Review: Frank Hampster – Cardinal Sins
Child abuse is a difficult topic to broach, let alone through comedy. Child abuse in the Catholic Church, on the other hand, is frequent punchline, usually approached with great flippancy before moving very quickly on to other topics. Frank Hampster wants to examine it.
Growing up in Ballarat in the 1970s & 1980s, Hampster describes the debilitating sense of fear that haunted his school years. As the recent Royal Commission reveals, there as an incredibly high number of paedophile priests in the Victorian town during that time. The ex-solider questions why and how such atrocities came to be committed, and allowed, and why it is that it is only now perpetrators are being brought to justice.
The show is unpolished. This is mostly due to a letter delivered to Hampster less than 24 hours before he was due to open his show at the Melbourne International Comedy Festival. It was a cease and desist letter from lawyers working for the Royal Commission, claiming that due to the unresolved nature of the court case, Hampster could not continue with his planned show. So he rewrote it.
The central topic of Cardinal Sins remains the abuse of children at the hands of Catholic priests, but it’s a little more censored, a little less aggressive than one imagines the original show to be. Unable to tell anyone else’s story, Hampster tells his own, and it is brutal. A lot of the humour deployed in the show comes about because the audience are placed in a ‘laugh or cry’ situation. Hampster lays out the facts with precise clarity, and then gently steers the crowd towards laughing in the face of the ridiculous words and the violent acts, rather than letting us fall into despair. Humour is our defence, just as it was (and is) his. The comedy craft operates at the edges here, the content carries the show. Cardinal Sins is motivated by more than justice – although there are plenty of appropriate calls for that – it’s about compassion. Hampster has a strong awareness of the power of comedy, both as a tool for healing and a weapon for change.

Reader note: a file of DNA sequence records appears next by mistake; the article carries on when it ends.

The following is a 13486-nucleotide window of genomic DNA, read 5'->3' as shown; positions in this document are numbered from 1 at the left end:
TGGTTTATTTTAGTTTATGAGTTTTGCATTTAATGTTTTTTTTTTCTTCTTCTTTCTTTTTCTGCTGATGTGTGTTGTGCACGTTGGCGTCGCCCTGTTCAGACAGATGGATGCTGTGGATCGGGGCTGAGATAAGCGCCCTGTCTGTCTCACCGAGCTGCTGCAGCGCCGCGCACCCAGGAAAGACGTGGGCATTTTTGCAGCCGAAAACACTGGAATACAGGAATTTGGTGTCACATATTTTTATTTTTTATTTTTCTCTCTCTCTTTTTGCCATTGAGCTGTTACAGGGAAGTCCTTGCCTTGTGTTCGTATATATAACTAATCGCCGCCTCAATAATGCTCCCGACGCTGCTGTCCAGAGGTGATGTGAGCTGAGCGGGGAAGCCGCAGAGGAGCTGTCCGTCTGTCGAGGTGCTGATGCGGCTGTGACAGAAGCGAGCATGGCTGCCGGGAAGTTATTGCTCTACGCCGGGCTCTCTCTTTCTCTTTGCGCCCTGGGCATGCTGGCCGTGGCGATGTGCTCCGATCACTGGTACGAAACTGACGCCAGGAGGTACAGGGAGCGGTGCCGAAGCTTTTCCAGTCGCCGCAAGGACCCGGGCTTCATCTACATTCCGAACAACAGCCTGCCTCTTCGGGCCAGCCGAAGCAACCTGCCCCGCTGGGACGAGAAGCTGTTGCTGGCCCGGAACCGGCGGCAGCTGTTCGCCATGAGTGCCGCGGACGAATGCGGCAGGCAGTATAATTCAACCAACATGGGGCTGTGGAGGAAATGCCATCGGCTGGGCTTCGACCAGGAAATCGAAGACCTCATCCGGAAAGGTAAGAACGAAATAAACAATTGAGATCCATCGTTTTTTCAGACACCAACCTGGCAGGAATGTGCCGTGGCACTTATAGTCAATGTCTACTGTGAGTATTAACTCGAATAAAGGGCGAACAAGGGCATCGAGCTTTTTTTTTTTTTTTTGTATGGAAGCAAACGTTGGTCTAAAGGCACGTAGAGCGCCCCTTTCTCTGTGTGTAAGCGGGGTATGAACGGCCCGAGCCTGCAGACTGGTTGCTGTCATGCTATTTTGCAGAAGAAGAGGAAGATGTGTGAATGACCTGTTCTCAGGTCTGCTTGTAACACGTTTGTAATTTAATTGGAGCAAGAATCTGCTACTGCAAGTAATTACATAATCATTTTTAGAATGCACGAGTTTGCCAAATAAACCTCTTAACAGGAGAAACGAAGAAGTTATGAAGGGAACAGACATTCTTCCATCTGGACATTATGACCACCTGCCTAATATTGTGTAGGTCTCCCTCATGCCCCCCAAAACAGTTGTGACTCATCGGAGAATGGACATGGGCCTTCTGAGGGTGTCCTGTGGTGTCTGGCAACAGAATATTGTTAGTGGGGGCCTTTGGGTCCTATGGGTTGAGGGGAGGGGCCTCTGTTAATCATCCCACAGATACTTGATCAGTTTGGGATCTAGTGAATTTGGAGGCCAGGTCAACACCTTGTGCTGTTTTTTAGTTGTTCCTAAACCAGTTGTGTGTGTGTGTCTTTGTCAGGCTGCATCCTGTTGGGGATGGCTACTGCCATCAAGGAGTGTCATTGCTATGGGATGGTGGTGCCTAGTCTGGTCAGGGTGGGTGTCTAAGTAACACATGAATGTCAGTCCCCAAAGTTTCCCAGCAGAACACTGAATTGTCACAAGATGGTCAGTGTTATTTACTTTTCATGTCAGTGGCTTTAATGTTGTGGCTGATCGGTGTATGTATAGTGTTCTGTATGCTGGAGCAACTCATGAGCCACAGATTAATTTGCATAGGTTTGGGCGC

By the end of the show, you just want to keep discussing it (earlier drafts of this review were much longer, much more political, and much closer to a rant about why I believe paedophilia to be so rampant in the Catholic Church). The silence has been broken, and it’s almost obligatory to keep talking about it – to get to the bottom of it, to share stories, to prevent it happening again. So go to Cardinal Sins and listen to the conversation.
Cardinal Sins is on at Club Voltaire until the 16th of April at 10pm, with no shows on Sundays or Mondays. Tickets range between $10 – $20 and are available online and at the door.